The Archaeological Museum of Argostoli, also known as the Kefalonia Museum is a museum in Argostoli, Greece, located a few blocks south of the plateia, across from the Municipal Theater on R. Vergoti.
It contains antiquities found on the island of Kefalonia, ranging from the prehistoric to the Roman periods. The old museum was destroyed by an earthquake in 1953. The current building was built in 1960 and designed by the well-known architect Patroklos Karantinos.
The museum contains an intensive collection of Mycenaean artifacts. These include excavations at the Mycenaean cemetery of Lakkithra such as a Mycenaean kylix dating from the 12th century B.C., which is a conical cup, decorated with cross-hatched triangles and a gold necklace from made from pairs of gold spirals and intentionally twisted, also dating to the 12th century B.C. Notable finds at the cemetery of Diakata also dating back to the 12th century B.C. include a bronze fibula which is a bow shaped as a row of eight-figured loops and a large, two-handled krater which has a low foot and is adorned with panelled motives between the handles.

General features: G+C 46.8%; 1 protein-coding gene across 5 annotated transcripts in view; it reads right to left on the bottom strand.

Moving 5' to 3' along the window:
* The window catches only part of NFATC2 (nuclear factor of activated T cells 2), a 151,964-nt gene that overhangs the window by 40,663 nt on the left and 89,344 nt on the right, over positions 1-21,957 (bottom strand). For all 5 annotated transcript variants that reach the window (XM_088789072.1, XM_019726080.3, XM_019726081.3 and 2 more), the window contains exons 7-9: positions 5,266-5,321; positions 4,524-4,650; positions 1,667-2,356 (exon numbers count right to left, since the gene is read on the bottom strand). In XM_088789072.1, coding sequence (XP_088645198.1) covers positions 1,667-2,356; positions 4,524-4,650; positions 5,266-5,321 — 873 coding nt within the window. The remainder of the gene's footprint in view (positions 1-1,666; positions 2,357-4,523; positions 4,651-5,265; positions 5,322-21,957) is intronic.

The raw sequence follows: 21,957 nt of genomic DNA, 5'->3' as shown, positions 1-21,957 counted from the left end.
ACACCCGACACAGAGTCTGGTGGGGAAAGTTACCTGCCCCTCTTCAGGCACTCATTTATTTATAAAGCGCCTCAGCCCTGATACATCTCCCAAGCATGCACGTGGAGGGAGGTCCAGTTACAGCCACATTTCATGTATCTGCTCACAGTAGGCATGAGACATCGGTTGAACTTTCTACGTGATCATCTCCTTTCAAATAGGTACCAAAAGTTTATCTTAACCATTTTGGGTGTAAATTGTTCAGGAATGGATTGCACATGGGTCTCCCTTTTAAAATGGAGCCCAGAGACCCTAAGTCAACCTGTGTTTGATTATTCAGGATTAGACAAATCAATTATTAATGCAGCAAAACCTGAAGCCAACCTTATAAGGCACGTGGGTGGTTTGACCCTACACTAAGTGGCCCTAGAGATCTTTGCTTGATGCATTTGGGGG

The museum also features many other items of pottery and jewelry from excavations around the island and Melissani Lake. It also contains some 3rd-century BC tombstones, a 2nd-century BC mosaic from the temple of Poseidon and archived photographs of an 1899 excavation at Sami.
Note. As of Jan 2014 the museum is officially closed.